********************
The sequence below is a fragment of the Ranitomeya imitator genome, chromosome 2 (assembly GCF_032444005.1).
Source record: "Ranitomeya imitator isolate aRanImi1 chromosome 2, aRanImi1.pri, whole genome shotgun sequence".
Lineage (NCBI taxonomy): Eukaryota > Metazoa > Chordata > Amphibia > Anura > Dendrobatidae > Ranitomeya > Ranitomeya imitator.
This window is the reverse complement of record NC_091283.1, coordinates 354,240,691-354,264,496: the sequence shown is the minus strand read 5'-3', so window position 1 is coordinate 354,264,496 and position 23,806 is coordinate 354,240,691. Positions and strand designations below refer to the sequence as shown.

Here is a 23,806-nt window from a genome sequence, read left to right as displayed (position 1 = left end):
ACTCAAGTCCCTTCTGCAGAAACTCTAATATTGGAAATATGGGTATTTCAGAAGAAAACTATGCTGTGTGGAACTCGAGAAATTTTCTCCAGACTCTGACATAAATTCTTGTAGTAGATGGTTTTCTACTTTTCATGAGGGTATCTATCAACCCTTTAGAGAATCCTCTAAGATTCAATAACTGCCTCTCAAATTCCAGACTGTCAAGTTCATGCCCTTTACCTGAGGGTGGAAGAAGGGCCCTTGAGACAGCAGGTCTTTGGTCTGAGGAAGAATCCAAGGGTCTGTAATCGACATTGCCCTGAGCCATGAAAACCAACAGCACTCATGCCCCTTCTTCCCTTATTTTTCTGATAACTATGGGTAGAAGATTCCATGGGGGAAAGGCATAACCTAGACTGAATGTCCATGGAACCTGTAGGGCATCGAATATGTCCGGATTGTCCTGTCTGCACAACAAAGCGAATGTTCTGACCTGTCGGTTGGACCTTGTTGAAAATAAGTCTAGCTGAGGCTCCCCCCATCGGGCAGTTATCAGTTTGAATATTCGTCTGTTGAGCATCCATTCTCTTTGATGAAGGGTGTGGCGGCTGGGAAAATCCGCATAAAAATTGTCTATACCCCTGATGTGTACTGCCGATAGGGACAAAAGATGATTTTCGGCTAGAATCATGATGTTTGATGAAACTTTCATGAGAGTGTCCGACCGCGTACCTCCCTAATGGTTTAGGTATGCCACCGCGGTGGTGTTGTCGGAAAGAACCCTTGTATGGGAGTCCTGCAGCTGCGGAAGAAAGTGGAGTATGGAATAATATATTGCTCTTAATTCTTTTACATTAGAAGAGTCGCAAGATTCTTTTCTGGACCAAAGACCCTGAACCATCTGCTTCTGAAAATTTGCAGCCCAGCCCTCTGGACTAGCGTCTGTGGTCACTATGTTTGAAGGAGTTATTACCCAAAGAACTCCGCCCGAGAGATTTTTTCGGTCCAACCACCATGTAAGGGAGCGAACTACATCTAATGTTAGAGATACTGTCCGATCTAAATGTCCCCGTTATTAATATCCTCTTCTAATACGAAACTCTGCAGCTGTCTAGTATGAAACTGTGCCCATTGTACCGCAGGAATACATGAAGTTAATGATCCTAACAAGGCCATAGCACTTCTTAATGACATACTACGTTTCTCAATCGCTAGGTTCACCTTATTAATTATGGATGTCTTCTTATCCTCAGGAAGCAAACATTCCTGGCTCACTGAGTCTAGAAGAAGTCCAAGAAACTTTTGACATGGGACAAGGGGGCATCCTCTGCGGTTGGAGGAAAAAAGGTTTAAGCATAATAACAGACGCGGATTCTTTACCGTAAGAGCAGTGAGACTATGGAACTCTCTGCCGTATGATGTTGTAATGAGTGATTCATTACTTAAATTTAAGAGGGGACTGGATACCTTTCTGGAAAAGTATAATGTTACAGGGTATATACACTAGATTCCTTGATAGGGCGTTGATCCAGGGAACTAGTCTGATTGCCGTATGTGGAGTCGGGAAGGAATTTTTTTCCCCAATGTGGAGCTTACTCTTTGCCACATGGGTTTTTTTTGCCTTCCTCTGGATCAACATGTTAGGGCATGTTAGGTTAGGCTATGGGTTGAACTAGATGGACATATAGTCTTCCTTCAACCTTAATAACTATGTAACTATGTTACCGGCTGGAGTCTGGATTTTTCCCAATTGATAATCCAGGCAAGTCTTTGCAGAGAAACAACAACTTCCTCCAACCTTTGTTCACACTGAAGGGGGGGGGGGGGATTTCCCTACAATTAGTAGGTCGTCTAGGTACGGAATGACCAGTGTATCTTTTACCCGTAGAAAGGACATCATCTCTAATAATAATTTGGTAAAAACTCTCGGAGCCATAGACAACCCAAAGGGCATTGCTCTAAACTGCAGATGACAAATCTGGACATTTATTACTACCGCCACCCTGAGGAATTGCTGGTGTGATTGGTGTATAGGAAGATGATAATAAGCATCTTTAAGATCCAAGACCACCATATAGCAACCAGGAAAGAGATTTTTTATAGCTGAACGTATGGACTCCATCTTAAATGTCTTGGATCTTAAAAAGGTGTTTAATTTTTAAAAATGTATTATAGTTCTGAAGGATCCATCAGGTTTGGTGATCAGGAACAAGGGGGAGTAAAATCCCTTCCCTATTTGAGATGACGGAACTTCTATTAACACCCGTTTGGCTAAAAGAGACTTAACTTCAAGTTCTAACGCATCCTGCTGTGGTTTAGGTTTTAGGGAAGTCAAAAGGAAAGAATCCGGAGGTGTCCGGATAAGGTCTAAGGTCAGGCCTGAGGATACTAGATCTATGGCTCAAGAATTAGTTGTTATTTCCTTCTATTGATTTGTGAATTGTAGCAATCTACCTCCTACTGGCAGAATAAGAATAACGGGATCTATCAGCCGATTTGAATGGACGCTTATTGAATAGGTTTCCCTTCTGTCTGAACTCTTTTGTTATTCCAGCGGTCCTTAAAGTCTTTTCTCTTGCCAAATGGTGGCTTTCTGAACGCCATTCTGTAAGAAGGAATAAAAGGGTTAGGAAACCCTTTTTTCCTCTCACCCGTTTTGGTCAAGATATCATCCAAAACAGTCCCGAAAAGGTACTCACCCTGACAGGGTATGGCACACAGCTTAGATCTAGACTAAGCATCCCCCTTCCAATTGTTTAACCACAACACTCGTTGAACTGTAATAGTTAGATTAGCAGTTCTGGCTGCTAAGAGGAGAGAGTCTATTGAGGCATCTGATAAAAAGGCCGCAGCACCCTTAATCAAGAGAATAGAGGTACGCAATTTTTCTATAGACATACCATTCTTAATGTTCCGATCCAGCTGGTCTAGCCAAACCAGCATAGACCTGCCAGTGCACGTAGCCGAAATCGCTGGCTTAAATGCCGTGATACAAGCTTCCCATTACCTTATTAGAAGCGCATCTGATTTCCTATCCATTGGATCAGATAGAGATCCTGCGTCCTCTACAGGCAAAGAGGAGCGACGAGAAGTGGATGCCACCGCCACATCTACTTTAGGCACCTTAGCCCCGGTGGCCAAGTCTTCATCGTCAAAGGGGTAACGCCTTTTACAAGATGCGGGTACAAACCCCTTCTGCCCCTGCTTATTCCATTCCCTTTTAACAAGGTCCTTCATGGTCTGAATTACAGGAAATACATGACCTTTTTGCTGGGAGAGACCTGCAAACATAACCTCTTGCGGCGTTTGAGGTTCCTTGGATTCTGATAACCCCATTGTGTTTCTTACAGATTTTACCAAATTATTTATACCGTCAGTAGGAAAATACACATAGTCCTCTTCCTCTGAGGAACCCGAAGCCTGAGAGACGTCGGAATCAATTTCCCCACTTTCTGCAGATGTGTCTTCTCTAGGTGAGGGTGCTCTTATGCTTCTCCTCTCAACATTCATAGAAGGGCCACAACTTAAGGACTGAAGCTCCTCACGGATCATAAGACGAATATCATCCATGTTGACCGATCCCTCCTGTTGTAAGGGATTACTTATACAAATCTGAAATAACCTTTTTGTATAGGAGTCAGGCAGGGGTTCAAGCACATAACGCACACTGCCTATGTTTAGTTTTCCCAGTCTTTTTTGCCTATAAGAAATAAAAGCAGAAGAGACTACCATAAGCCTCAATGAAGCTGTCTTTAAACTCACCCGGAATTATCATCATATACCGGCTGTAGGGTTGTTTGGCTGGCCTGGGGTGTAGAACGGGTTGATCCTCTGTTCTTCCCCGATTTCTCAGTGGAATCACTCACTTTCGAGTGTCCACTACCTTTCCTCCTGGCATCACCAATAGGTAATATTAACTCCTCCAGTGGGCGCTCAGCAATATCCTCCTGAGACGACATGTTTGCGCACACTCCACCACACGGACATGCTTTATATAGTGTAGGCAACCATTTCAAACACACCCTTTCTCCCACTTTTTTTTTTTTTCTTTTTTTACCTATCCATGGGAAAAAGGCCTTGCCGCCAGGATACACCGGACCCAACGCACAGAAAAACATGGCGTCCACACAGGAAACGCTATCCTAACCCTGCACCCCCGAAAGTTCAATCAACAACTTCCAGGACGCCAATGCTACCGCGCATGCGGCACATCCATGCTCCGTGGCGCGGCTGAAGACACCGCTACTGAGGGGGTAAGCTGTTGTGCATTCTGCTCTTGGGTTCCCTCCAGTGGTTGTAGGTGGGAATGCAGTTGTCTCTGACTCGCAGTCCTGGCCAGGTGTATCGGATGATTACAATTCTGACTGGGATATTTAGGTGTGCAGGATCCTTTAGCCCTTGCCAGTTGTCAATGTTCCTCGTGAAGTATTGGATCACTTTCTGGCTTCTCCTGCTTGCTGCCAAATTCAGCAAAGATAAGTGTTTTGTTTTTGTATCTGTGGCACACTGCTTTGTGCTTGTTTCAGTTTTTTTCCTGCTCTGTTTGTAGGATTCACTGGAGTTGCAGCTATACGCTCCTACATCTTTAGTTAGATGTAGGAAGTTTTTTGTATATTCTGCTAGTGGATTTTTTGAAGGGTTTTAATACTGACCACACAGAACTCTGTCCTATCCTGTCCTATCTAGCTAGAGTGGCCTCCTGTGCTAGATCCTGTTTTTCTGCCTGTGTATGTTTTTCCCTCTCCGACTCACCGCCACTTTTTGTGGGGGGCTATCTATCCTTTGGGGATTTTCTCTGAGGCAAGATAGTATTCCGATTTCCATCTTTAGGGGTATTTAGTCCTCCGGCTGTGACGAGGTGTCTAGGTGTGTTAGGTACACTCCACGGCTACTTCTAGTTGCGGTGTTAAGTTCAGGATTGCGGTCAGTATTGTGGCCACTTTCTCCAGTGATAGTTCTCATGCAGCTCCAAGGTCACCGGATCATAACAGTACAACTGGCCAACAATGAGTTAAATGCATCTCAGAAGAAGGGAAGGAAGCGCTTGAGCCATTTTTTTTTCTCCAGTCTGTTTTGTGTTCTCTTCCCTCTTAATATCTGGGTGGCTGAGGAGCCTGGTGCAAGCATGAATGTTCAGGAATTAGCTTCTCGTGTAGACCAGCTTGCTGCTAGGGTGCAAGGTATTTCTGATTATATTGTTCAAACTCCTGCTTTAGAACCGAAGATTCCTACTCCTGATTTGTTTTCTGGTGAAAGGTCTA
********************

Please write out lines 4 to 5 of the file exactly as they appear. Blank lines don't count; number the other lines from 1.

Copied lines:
This window is the reverse complement of record NC_091283.1, coordinates 354,240,691-354,264,496: the sequence shown is the minus strand read 5'-3', so window position 1 is coordinate 354,264,496 and position 23,806 is coordinate 354,240,691. Positions and strand designations below refer to the sequence as shown.

Here is a 23,806-nt window from a genome sequence, read left to right as displayed (position 1 = left end):